Before the 18th Amendment was ratified, prohibiting the manufacture and sale of alcohol in the United States, other measures limited where alcohol could be consumed, including the Raines Law, which stipulated that boozing be confined to hotels. Nearly a century later, Raines Law Room, a prolific Chelsea speakeasy, took its name from that piece of history, paying homage to the connection between speakeasies and hotels. Come mid-October, the bar will play up that link more when a second Raines Law Room (24 East 39th Street) opens its doors in the William Hotel, a recently opened Midtown long-term stay boutique that also houses the Shakespeare Pub and the Peacock.
“We always thought that this concept — the speakeasy — and the atmosphere and the decor really was suitable in hotels,” says owner Alberto Benenati. “This concept was really meant to be in hotels. The Chelsea Inn is above Raines Law Room. And when we had this opportunity to take a space in the William Hotel on 39th and Madison, we thought that it was a perfect fit for us.”
The second location was years in the making; Benenati and his team looked at several spaces before this one came available. Raines Law Room will occupy a pair of rooms (one will be the library, the other the bar) on the hotel’s main level, both of which are high-ceilinged and wood-paneled. “We did the renovation,” says Benenati. “We took the same features as the original Raines Law Room — the same colors, the same bells to call for service.” And his team will also preserve the speakeasy vibe: in order to access the bar, you’ll have to go first to the Shakespeare Pub downstairs, where you’ll check in with a host who will lead you up a hidden staircase to your table.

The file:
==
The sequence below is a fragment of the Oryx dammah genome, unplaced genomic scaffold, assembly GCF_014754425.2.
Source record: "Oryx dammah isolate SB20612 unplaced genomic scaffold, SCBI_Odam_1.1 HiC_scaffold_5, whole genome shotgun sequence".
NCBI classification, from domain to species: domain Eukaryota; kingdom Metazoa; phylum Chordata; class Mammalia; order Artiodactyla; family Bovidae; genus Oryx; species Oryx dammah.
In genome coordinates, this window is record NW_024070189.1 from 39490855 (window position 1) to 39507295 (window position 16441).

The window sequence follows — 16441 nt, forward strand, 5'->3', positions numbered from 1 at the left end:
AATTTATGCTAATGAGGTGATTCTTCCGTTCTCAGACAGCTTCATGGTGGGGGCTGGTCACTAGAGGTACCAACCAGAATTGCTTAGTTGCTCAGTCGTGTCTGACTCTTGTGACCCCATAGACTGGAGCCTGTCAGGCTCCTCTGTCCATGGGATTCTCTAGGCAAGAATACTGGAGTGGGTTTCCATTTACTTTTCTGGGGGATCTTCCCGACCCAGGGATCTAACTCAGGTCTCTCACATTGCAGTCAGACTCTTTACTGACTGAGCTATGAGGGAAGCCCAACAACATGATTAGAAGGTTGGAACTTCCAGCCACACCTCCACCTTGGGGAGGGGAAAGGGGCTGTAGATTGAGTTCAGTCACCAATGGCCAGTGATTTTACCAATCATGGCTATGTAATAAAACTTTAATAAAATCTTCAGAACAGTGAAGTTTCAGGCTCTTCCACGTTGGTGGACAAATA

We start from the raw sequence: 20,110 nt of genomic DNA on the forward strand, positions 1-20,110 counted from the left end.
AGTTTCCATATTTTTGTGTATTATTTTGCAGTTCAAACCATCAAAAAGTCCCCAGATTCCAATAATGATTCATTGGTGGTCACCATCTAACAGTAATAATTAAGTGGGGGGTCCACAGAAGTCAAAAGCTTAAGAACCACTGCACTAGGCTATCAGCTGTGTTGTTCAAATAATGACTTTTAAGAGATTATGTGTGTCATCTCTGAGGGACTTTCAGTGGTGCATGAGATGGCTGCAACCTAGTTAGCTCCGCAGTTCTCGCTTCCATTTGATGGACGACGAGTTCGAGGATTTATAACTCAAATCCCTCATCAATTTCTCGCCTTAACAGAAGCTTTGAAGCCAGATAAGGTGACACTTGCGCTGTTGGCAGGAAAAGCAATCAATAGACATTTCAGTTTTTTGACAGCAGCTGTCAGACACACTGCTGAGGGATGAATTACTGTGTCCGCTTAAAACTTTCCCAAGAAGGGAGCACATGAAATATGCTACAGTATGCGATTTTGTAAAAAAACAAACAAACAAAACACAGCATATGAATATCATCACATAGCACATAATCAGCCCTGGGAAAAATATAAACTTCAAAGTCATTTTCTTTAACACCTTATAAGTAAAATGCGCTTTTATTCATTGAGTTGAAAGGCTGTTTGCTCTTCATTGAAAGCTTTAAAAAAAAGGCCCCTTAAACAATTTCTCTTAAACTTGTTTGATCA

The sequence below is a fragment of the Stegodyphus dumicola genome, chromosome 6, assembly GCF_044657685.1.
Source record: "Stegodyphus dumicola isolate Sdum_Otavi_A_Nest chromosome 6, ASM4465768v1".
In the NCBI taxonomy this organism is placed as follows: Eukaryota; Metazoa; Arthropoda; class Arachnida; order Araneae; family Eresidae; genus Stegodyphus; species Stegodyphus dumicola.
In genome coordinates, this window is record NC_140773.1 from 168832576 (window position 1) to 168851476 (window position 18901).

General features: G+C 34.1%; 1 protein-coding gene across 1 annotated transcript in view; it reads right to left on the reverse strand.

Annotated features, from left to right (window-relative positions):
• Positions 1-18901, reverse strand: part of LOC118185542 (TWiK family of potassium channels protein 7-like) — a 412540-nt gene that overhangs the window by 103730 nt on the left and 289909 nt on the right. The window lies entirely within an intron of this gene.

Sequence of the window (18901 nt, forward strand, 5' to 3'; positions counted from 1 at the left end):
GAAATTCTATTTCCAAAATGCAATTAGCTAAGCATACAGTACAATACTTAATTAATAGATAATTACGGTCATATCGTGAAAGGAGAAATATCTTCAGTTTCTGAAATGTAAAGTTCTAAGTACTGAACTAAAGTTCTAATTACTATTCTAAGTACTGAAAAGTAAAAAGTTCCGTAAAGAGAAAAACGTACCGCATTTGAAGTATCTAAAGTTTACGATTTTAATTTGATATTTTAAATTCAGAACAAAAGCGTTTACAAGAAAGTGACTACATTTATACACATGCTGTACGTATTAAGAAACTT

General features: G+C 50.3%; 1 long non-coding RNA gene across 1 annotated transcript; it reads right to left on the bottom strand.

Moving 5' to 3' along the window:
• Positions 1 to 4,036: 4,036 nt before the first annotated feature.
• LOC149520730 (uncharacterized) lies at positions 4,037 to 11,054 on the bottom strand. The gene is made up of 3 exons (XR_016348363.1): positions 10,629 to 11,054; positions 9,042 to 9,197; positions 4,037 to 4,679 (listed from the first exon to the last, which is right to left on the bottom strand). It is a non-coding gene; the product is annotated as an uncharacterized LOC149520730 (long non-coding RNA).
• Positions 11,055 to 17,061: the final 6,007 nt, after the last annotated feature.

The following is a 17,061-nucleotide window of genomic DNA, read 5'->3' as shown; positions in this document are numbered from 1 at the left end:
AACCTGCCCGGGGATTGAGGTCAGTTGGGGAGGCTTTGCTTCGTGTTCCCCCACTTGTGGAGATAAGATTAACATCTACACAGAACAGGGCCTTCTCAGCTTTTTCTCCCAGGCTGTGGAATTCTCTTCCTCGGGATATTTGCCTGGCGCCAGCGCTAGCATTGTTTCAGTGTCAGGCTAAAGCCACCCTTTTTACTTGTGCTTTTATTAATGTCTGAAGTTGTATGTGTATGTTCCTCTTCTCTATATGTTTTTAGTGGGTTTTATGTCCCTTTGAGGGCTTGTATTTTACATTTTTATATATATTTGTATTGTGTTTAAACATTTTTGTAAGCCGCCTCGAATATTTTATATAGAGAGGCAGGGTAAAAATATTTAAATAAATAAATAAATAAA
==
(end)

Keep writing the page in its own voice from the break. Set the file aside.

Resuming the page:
As with the 17th Street outpost, Meaghan Dorman is presiding over the drinks list, and Benenati says the menu will be similar, though there’s a bit more of an old-fashioned focus here. Jason Hicks, the chef at the Shakespeare and the Peacock, will turn out a special menu of small plates for Raines; while the Shakespeare and the Peacock have British menus, the Raines list will be globally inspired. Benenati cites a tuna tartare and sandwiches, and says dishes will be priced between $8 and $12.
The owner believes this second outpost will serve as a destination for Raines regulars who trek from uptown or midtown to the original location, but it’s also, he hopes, the first of more Raines Law Rooms to come. “We’ve been offered a couple more opportunities with new hotels that are being built, but it has to be the right space, vibe, and decor,” he says. “It doesn’t make sense for us to go into a brand new glass building.” So it’s difficult to find a fit in New York. He’s looking elsewhere, though, including at projects on the west coast. “We would love to be known as hotel bar specialists — we think we can bring something to the table in terms of ambiance and quality,” he says.
The new Raines Law Room will tentatively soft open on October 12.